Review: A History of Modern Israel
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Cambridge University Press, £14.99
Though Colin Shindler’s is not the first book on the history of modern Israel, his timing is spot-on, coinciding with the state’s 60th anniversary.
Shindler adopts a chronological approach, tracing Israel’s history across six decades, from optimistic beginnings — immigration, settlement, the creation of institutions — through its conflicts with Arabs and Palestinians, to the present.
From time to time, he switches to a thematic approach to expand on such topics as “Who is a Jew”; “The ideology of occupation”; “Who are the Palestinians?” and so on. This shifting between chronological narrative and specific themes works well. Reader in Israeli and Modern Jewish Studies at London University, Shindler is a leading specialist on Zionist ideology and Jewish nationalism, and this expertise is especially apparent in his book’s rich and thorough opening chapters. Less convincing are the sections dealing with relatively recent events, particularly the Israeli-Palestinian-Arab peace process of the 1990s.
It is not entirely Shindler’s fault as, in contrast with Israel’s earlier history — where there is abundant archival material, and a great many books and articles — there is relatively little on the modern era. This obliges the writer to turn to press reports, a much less reliable foundation for a book and potentially a source for errors.
Thus, for instance, while it is true — as Shindler points out — that former Prime Minister Binyamin Netanyahu’s friend, the US businessman Ronald Lauder, met President Assad to discuss peace (not twice, as Shindler says, but 10 times in 1998), Netanyahu never agreed, in this secret channel, contrary to what Shindler tells us, to withdraw from the Golan Heights to the June 4 1967 border.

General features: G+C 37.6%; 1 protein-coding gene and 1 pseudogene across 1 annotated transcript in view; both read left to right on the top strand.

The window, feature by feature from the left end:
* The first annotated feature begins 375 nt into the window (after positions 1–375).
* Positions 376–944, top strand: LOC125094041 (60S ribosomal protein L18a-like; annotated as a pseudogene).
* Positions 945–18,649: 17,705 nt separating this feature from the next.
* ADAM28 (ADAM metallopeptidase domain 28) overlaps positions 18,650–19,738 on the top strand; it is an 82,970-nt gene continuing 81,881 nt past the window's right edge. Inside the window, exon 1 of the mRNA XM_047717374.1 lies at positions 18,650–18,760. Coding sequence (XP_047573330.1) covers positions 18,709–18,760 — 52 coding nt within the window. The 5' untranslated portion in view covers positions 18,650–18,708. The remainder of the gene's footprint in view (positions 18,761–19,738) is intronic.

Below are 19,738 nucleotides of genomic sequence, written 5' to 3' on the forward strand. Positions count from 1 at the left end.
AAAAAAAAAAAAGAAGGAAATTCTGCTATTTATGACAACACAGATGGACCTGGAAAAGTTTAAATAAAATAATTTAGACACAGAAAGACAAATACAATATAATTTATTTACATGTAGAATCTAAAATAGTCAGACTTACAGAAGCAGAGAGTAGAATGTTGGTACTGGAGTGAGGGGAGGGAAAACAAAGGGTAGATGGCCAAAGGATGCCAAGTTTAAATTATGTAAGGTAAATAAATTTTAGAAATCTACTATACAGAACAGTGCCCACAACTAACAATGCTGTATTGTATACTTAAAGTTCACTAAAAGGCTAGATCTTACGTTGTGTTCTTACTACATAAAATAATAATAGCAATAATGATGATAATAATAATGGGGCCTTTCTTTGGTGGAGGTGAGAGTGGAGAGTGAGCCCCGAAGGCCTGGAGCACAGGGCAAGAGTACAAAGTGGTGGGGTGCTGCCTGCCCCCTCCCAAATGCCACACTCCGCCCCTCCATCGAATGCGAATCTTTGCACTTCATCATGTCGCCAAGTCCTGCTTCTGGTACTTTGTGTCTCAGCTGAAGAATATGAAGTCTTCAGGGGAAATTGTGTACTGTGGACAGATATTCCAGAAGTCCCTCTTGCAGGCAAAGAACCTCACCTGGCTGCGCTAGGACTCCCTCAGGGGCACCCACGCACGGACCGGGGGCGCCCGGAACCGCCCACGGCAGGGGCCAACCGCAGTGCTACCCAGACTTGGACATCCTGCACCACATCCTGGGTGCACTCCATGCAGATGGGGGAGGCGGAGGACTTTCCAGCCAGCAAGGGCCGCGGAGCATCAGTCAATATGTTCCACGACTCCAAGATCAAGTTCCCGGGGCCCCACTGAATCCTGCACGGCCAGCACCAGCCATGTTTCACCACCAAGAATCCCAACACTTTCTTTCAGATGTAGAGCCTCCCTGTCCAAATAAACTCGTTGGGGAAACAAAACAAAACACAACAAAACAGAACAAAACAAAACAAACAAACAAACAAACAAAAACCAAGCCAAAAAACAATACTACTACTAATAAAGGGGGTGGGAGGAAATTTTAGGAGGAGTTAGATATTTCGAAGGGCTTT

Nor, we should add, did former Prime Ministers Yitzhak Rabin and Shimon Peres, again contrary to what Shindler claims, promise Assad to withdraw to the 1967 line. They all talked in terms of an Israeli withdrawal from the Golan to a “mutually agreed” line “based” on the 1967 border (as, later, did Ehud Barak) or they resorted to such wording that would ensure that Syria had no access to the precious water of the Sea of Galilee. When it comes to Israeli-Palestinian peace talks, Shindler rightly refers to the important “Clinton Parameters”, the US President’s peace proposal to Prime Minister Barak and Chairman Arafat in December 2000 (after the collapse of the Camp David summit).
According to Shindler, Barak accepted the deal while Arafat “refused to respond to Clinton’s proposals. Instead he went travelling”. This is inaccurate. For, as Shindler rightly says, while the Israeli government on December 28 2000 officially accepted the Clinton Parameters as a basis for ending the Israeli-Palestinian conflict, the Prime Minister, on January 1 2001, phoned Clinton to say he could not accept the deal before the general election.
As for Arafat, he indeed travelled… to Washington, where he met Clinton on January 2 and rejected the parameters. These matters are critical as they are still at the heart of Israel’s ongoing disputes with the Syrians and the Palestinians. Apart from these occasional flaws, A History of Modern Israel is a lucid and timely account and certainly appropriate reading at this moment of the 60th anniversary.
Ahron Bregman is the author of Elusive Peace, the companion book to a three-part BBC TV documentary